Drug used for diabetes kills cancer cells
Findings from a new study show that the common diabetes drug metformin kills cancer cells in mice. The commonly prescribed diabetes drug works by targeting cancer stem cells and could prevent cancer recurrence. Several studies have shown that metformin can improve breast cancer survival outcomes.
Researchers from Harvard Medical School found that, combined with chemotherapy, metformin reduced tumor size faster and lead to longer periods of remission than chemotherapy alone in the mouse study. The diabetes drug acts selectively on cancer stem cells, a finding that has been a goal for cancer research.
Senior study author Kevin Struhl explains, “There is a big desire to find drugs specific to cancer stem cells. The cancer stem cell hypothesis says you cannot cure cancer unless you also get rid of the cancer stem cells. From a purely practical point of view, this could be tested in humans. It's already used as a first-line diabetes drug."
In the study, pre-treatment with metformin stopped human breast cancer stem cells from forming tumors. The researchers looked at the effect of metformin and the cancer drug doxorubicin, comparing the dual therapy in the lab to non-stem cancer cells. When the two drugs were used in cancer that was allowed to grow, tumors shrunk faster, and cancer remission was prolonged. In mice treated with metformin and doxorubicin, no tumor regrowth occurred.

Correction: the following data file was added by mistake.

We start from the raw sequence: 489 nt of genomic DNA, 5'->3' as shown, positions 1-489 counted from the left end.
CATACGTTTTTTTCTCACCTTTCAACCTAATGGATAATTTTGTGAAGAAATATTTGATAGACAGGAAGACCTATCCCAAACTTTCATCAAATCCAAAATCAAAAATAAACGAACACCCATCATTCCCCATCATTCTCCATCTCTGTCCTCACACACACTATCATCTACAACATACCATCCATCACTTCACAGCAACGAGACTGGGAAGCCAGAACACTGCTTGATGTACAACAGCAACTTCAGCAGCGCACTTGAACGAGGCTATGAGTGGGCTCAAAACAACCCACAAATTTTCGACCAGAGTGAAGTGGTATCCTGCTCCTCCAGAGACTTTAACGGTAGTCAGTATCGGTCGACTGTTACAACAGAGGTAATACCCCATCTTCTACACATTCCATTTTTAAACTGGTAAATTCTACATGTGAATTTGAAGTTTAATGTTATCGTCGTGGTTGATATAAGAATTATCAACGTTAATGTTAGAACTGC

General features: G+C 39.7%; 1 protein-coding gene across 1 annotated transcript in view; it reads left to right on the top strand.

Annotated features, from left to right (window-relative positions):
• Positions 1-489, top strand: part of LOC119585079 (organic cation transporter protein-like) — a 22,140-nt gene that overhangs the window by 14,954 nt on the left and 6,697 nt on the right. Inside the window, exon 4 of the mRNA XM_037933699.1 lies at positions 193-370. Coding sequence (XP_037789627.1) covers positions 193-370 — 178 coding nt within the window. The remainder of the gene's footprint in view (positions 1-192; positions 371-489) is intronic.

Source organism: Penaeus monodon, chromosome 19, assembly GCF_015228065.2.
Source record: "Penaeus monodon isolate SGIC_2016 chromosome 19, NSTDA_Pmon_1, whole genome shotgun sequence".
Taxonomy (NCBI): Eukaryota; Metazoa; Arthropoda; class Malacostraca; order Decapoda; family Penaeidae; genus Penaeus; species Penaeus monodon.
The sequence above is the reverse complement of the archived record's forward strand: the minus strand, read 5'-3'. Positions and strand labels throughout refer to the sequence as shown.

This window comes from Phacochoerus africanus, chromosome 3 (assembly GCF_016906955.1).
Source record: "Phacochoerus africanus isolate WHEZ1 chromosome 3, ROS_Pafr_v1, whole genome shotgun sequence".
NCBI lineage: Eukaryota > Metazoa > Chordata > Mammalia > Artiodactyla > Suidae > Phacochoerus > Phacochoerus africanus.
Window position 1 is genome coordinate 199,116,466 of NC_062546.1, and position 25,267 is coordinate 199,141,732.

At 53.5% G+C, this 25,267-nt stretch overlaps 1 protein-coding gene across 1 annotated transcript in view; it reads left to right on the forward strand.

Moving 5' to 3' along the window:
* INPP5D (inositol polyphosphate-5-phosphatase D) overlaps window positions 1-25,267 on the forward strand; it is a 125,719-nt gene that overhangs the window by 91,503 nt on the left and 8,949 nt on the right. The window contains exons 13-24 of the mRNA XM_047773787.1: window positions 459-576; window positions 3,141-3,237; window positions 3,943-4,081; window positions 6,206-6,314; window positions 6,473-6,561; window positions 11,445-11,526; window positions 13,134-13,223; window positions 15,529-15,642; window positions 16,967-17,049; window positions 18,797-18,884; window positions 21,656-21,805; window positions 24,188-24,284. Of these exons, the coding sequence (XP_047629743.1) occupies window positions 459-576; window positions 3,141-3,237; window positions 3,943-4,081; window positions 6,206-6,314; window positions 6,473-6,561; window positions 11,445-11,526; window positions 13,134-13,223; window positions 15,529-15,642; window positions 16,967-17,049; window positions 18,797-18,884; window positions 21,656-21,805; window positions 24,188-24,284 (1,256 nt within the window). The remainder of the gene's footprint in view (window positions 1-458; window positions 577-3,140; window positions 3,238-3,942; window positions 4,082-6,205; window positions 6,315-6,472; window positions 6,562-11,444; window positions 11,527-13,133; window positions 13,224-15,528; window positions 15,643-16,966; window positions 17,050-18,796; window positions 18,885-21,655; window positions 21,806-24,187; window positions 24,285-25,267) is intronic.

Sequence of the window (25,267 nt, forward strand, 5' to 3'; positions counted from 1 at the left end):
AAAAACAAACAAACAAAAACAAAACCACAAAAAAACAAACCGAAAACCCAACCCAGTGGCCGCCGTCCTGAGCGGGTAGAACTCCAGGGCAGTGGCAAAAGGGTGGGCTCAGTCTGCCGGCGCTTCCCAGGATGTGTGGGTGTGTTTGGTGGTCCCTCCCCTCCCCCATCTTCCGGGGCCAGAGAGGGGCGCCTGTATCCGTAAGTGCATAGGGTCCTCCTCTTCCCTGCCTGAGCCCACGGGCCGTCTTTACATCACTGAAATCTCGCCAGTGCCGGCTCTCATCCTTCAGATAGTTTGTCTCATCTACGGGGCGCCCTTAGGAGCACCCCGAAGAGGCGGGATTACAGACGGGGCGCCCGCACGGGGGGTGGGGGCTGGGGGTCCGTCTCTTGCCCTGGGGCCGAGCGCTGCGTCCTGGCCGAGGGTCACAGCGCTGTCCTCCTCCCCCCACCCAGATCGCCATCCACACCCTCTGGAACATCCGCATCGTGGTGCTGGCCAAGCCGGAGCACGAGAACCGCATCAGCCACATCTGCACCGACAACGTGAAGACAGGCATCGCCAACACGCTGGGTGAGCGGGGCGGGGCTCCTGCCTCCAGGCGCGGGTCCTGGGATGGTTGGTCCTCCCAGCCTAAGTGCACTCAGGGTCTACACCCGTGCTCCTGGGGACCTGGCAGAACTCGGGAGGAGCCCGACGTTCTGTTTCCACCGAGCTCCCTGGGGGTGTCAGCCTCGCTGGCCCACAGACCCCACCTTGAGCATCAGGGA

Jennifer Ligibel, a medical oncologist at Dana-Farber Cancer Institute and an HMS instructor in medicine says, "This is an exciting study”. Ligibel and colleagues at the National Cancer Institute of Canada Clinical Trials Group are planning studies on the effect of metformin on early breast cancer.
Studies that target stem cells to improve cancer outcomes by combining metformin with chemotherapy are needed in humans. The results of the current research showed that metformin kills cancer cells in mice, and could provide new hope for cancer treatment in humans.